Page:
The aim of the present review is to provide a summary of the potential advantages of CMR evaluation in the challenging setting of arrhythmic stratification.
| Traditional Parameters In Prognostic Stratification For Sudden Cardiac Death|| |
LVEF is the most commonly used parameter to evaluate LV systolic function  and the widest used predictor of long-term outcome. The risk of cardiovascular events increases with the progressive decline in LVEF. The latest HF classification  distinguishes three categories based on LVEF (preserved EF [HFpEF], midrange EF [HFmrEF], and reduced EF [HFrEF]) and current guidelines for SCD  recommend LVEF and New York Heart Association (NYHA) functional class as main criteria for arrhythmic stratification. However, these two parameters suffer from intrinsic limitations (i.e., NYHA class is a highly variable and subjective index) and novel tools, tailored on the specific patient rather than on study populations, are required on the path toward precision medicine.
The vast majority of contemporary understanding in arrhythmic stratification derives from the setting of HFrEF. In this group, ICD implantation for primary prevention could be considered in the presence of LVEF ≤35% despite ≥3 months of optimal medical therapy, but a distinction should be made between IHD and NICM.
Although patients with above-mentioned characteristics and chronic IHD could be eligible for ICD therapy (Level of evidence I, Class A), device implantation should be delayed by 40 days from myocardial infarction (MI) as no improvement in prognosis has been demonstrated before that time. However, the incidence of major arrhythmic events is greatest in the early post-MI phase and patients could benefit from ICD therapy during this period. In addition, patients with NICM could receive device implantation despite with lower class of recommendation (Level of evidence I, Class B). As NICMs are an heterogeneous population including cardiac diseases characterized by different intrinsic arrhythmic risk, the efficacy of ICD therapy for SCD prevention could be underestimated if evaluated in unselected populations of NICMs, regardless of the specific etiology (i.e., cardiac sarcoidosis vs. hypertensive cardiomyopathy), as demonstrated in the DANISH trial.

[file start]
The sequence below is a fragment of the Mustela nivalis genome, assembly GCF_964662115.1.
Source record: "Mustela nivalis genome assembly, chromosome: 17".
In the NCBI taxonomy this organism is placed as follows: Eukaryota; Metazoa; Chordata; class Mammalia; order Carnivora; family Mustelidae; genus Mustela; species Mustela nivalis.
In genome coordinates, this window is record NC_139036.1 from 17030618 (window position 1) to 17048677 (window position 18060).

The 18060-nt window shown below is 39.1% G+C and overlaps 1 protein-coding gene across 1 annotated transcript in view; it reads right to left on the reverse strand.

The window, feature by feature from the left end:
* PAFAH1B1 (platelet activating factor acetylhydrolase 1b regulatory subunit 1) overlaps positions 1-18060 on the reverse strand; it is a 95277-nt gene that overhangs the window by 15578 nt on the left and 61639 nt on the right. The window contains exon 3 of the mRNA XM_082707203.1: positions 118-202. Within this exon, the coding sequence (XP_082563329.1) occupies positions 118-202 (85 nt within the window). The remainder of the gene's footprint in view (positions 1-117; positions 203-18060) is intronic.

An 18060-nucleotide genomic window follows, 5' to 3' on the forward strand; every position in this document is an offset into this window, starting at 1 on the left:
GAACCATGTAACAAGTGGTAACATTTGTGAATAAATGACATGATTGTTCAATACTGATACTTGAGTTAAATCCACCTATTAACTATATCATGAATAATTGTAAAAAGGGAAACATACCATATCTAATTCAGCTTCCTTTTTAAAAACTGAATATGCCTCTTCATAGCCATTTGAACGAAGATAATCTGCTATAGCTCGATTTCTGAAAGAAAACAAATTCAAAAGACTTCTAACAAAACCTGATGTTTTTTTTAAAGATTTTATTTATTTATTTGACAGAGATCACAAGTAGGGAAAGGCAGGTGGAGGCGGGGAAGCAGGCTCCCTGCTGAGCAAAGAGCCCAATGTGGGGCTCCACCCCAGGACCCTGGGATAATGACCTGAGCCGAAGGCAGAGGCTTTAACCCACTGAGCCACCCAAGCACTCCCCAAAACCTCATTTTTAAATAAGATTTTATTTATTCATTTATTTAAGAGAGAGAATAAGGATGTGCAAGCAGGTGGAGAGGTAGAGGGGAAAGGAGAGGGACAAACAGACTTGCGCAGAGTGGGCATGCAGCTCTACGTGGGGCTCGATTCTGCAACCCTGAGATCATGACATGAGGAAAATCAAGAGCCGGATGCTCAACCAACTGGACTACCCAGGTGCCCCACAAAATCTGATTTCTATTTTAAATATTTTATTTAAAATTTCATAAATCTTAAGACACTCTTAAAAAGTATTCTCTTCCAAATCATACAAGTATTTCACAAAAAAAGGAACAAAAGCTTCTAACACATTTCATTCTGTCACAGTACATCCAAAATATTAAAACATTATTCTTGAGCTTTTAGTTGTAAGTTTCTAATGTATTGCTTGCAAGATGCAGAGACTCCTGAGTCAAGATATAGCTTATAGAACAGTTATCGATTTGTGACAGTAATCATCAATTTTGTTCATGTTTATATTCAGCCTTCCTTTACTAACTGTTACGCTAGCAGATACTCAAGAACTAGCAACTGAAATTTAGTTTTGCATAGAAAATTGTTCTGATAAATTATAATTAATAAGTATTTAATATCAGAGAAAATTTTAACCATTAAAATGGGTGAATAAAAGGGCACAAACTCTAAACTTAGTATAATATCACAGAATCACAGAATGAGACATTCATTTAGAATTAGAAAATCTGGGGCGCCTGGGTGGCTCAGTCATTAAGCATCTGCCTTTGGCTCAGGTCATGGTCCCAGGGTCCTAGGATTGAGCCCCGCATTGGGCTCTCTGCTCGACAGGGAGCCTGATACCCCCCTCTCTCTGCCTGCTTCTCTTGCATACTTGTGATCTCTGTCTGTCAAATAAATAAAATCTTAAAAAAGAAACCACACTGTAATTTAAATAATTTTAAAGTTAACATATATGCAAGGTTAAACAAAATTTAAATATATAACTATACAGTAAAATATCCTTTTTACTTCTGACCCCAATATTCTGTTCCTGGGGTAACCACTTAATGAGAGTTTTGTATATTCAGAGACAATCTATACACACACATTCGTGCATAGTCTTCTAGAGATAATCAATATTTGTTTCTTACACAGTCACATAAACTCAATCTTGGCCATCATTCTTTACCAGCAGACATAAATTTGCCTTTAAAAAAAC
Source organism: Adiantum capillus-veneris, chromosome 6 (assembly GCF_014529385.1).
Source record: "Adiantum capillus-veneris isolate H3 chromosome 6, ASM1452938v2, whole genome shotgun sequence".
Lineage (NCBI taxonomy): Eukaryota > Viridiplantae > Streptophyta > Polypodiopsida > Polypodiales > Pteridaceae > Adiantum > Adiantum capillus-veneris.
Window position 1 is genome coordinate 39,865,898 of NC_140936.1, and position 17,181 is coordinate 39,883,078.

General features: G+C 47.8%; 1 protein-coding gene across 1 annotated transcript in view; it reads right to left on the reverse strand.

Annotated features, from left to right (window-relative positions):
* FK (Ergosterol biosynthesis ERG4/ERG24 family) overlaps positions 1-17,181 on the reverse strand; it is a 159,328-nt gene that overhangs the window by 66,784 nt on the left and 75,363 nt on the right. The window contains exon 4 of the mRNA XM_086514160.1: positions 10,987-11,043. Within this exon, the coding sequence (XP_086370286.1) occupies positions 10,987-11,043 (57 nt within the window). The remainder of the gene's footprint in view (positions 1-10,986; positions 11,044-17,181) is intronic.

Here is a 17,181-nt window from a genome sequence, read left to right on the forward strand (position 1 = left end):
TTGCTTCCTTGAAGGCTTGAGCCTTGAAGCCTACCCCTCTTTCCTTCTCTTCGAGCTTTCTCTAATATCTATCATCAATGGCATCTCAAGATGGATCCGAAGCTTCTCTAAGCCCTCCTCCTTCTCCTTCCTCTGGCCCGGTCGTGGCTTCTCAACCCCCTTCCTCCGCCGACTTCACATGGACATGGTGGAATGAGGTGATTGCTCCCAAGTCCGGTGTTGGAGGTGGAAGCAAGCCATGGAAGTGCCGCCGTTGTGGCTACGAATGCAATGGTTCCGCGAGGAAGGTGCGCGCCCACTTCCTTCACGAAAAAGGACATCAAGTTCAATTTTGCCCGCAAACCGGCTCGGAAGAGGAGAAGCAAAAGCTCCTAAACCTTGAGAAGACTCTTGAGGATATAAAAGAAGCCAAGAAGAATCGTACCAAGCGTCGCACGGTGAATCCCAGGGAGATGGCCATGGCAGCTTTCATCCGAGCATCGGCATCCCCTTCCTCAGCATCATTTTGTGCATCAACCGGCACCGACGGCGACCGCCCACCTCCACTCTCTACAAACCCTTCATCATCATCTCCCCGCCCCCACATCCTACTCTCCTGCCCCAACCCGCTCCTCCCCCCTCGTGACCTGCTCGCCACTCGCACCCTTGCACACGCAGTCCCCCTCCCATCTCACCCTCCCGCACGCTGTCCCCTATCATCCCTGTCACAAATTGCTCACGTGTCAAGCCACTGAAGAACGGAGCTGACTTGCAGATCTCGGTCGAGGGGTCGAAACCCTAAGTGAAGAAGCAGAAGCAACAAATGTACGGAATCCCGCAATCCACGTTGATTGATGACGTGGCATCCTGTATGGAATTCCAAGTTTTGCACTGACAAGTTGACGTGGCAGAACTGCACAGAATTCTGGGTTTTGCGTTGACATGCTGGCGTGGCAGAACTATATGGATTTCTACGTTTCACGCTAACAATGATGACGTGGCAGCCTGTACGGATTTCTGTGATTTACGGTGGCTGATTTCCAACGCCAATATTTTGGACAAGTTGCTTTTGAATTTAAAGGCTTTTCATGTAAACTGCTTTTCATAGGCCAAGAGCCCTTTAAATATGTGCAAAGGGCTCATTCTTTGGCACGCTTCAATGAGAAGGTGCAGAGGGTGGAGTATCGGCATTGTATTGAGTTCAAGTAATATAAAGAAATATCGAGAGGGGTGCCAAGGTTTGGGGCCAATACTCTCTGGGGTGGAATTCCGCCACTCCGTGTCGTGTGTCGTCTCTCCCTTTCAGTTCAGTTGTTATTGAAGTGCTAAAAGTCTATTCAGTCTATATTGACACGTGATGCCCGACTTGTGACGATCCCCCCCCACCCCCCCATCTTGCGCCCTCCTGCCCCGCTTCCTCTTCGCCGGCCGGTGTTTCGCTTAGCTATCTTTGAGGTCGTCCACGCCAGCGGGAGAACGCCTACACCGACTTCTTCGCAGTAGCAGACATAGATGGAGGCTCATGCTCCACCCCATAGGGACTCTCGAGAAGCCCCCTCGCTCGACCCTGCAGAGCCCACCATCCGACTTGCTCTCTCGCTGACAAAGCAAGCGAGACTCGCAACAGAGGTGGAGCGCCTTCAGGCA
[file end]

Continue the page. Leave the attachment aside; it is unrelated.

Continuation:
HFmrEF, defined as LVEF in the range of 40%–49%, represents a “gray area,” dynamic in nature, comprising patients previously diagnosed with HFrEF and HFpEF. Patients with HFrEF receiving evidence-based medical and device therapy can improve LVEF and be reclassified as HFmrEF. The same considerations hold true for patients with HFpEF experiencing MI or other progressive cardiac diseases with a decline in LVEF.
Transition from HFrEF to HFmrEF category is reasonably associated with a better prognosis compared to persistent HFrEF category, but LVEF could further decline over time. As recently reported, patients with dilated cardiomyopathy (DCM) and HFmrEF represent a subgroup diagnosed at an earlier stage of disease. Although having an apparent better long-term evolution, about 17% of these patients develop HFrEF despite medical therapy.
Finally, HFpEF represents up to 50% of HF patients. Most of them would not be candidates for ICD implantation based on above-mentioned recommendations, despite SCD has been estimated to be a frequent cause of death in this population (about 25% of all deaths). In the Oregon Sudden Unexpected Death Study, among individuals who experienced cardiac arrest, 65% of patients would not have qualified for a primary prevention ICD therapy.
As for NICM, HFpEF includes a wide spectrum of cardiac diseases, in which estimation of SCD risk is particularly challenging both for the extreme phenotypic variability of patients and the significant amount of noncardiovascular deaths. Hypertrophic cardiomyopathy (HCM), HCM phenocopies, cardiac amyloidosis, and constrictive pericarditis could have normal LVEF at presentation but still carry different arrhythmic risks. Considering these cardiac diseases as a single entity based on similar LVEF can only result in unsuccessful risk assessment.
These findings questioned the traditional concept of LVEF as an accurate prognostic parameter, suggesting the need of individualized patient-tailored strategies for risk assessment, relying on other variables (i.e., etiologic characterization) beside LVEF. In this field, CMR could be a pivotal tool, providing not only a more accurate quantification of LVEF, frequently overestimated by echocardiography, but also noninvasive tissue characterization.